Afghan intel agency captures two senior Haqqani Network leaders


Anas Haqqani and Hafiz Rashid. NDS photos via Khaama Press.

The National Directorate of Security, Afghanistan’s intelligence service, captured Anas Haqqani, the son of the group’s leader and the brother of its operational leader, and Hafiz Rashid, the network’s military commander for southeastern Afghanistan, during a special operations raid yesterday. The NDS released a statement on the raid and the two Haqqani Network leaders, which was excerpted by Khaama Press:

The statement further added that Anas Haqqani is one of the powerful members of Haqqani Network who is arrested by National Directorate of Security (NDS). Anas was the deputy of his brother Sirajudin Haqqani, the leader of Haqqani Network and was playing key role in strategic decisions of this network.

“Anas Haqqani has special skills in computer and was considered one of the master minds of this network in making propaganda through social networks. He was responsible for collecting and preparing funds from Arabic countries to carry out operations of this network,” NDS said.

The statement also added that military commander of Haqqani Network in South Eastern Afghanistan, Hafiz Rashid, is the son of Mohammad Omer. He is originally from Ismailkhil district of Khost province.

“Currently, he lived in Chakwal area of Pakistan Panjab province. He was a shadow governor of this network for the Ismailkhil district of Khost province. Recently, he was appointed as a military commander of Haqqani Network in south eastern provinces of Afghanistan’,” the statement said, adding that “Hafiz Rashid was responsible of choosing targets and providing equipment to the suicide bombers.”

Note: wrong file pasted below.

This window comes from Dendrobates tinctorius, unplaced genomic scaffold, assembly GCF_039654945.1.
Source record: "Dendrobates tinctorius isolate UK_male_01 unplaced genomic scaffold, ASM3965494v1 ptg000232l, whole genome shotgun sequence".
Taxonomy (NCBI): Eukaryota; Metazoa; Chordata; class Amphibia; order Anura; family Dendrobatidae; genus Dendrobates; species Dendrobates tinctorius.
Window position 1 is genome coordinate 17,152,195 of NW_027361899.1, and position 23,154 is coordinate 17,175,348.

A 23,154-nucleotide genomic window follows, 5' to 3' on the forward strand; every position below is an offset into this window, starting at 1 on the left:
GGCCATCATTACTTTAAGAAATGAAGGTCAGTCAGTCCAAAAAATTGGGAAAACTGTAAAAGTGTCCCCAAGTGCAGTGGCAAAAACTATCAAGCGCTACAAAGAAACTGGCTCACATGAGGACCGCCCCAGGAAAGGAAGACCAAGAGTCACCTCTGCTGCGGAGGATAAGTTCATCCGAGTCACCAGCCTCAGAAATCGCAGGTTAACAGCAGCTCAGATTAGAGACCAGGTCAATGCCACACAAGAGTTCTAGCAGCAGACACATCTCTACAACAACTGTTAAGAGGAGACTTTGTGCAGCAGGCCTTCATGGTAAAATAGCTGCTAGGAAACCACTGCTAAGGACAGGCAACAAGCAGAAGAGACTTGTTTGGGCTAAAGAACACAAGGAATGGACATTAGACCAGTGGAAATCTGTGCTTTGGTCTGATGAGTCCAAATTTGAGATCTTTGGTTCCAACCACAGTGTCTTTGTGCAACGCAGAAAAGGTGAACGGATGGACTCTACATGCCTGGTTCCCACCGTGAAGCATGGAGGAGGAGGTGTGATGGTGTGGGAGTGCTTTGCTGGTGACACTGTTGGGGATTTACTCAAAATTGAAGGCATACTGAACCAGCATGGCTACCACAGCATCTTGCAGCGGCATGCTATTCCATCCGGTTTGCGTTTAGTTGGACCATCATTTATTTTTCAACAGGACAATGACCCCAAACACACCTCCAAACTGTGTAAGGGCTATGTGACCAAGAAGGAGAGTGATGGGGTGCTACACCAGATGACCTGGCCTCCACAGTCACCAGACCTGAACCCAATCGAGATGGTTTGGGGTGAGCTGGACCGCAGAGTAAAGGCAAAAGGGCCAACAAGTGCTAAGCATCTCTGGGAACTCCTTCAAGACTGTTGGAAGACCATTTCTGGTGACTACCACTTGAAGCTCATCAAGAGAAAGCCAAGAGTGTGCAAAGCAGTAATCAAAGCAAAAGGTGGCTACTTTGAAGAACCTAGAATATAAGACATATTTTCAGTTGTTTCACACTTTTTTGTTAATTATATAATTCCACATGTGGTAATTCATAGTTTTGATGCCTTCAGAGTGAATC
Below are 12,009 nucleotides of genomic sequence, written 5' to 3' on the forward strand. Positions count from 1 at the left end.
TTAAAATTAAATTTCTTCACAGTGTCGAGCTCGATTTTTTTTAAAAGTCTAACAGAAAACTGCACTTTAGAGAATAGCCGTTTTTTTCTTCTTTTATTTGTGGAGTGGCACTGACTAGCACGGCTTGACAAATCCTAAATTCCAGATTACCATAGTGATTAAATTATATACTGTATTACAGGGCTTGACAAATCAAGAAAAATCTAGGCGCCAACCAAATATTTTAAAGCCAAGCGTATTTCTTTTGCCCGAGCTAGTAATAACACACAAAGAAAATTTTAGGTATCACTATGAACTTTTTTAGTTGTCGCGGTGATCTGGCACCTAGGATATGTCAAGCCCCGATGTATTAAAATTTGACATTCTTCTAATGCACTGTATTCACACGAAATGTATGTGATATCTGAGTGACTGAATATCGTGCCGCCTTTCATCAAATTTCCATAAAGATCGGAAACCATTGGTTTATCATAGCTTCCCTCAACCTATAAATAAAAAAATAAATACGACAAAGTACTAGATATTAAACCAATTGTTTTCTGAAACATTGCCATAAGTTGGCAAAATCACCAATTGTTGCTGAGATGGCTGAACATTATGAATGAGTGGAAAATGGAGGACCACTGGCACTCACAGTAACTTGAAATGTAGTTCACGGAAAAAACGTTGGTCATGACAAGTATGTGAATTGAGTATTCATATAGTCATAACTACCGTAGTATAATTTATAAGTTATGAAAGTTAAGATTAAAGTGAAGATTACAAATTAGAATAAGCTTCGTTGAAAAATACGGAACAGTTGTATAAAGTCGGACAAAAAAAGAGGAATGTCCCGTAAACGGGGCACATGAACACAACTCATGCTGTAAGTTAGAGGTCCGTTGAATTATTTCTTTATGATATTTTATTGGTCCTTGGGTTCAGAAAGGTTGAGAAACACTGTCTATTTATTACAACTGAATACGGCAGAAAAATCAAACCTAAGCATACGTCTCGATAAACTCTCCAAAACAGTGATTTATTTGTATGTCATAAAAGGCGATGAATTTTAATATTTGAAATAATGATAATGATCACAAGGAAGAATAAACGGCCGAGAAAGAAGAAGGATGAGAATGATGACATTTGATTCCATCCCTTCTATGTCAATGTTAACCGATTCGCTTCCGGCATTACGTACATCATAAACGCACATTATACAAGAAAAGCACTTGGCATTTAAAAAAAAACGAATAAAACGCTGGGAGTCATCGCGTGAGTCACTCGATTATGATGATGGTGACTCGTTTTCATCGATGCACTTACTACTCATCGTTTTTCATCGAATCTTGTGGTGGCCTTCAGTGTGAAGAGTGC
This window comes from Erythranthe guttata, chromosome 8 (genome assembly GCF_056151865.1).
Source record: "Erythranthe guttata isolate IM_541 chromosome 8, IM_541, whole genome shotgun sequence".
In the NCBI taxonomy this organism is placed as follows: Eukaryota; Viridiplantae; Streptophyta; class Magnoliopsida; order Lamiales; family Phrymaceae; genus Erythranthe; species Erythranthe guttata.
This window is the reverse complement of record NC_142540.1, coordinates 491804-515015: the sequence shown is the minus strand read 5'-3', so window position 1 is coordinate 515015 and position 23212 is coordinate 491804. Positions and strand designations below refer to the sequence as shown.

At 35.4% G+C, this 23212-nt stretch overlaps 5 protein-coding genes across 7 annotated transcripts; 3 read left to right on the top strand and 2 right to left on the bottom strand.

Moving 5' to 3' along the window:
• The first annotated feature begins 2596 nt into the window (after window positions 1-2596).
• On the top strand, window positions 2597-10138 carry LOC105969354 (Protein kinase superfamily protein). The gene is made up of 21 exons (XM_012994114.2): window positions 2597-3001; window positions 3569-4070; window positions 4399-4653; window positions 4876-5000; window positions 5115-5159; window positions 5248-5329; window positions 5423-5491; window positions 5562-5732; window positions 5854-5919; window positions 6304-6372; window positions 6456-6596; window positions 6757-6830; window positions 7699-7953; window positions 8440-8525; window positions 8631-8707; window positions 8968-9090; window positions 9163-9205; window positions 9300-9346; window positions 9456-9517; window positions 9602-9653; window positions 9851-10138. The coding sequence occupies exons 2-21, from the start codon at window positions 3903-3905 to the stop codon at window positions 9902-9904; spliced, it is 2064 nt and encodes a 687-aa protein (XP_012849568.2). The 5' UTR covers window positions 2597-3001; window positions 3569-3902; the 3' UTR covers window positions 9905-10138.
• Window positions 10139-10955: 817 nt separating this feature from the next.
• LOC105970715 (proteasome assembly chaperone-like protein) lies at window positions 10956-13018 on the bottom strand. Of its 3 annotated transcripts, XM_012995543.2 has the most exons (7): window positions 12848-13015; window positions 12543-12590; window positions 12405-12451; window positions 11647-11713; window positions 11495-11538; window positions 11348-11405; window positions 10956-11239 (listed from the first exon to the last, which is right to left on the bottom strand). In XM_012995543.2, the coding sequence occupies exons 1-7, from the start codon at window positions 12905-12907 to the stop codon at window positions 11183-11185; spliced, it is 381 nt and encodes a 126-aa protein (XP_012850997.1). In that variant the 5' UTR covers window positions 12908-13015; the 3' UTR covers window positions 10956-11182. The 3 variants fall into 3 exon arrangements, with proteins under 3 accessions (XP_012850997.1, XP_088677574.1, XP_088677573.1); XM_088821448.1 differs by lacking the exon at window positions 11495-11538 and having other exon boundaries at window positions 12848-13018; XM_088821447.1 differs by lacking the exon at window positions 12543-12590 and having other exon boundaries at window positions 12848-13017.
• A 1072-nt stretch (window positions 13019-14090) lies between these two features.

According to NDS, Hafiz Rashid was considered one of the responsible people for transferring suicide bombers from Peshawar and Waziristan to Kabul. Hafiz Rashid is 34 years old and his brother Mohammad Nabi Omer was the deputy of Jalaludin Haqani at the ministry of Borders and tribal affairs during Taliban regime.

Anas Haqqani and Hafiz Rashid are the first senior Haqqani Network leaders killed or captured in nearly a year. Nasiruddin Haqqani, a senior leader and financier for the group who also was the son of Jalaluddin and brother of Sirajuddin, was gunned down outside of Islamabad, the capital of Pakistan, in November 2013.

Three other senior Haqqani Network leaders have been killed or captured since September 2011.

And Haji Mali Khan, who has been described by the US military as “one of the highest ranking members of the Haqqani Network and a revered elder of the Haqqani clan,” was captured by US special operations forces during a raid in September 2011 in Afghanistan’s eastern province of Khost.

Badruddin Haqqani, another son of Jalaluddin, was killed in a US drone strike in North Waziristan in August 2012. Badruddin sat on the Miramshah Shura, was an operational commander of the Haqqani Network, and provided support to al Qaeda and allied terror groups.

Mullah Sangeen Zadran, who was closely linked to al Qaeda and served as a senior lieutenant to Sirajuddin and the Taliban’s shadow governor for Paktika province in Afghanistan, was killed in a US drone strike in North Waziristan, Pakistan in September 2013.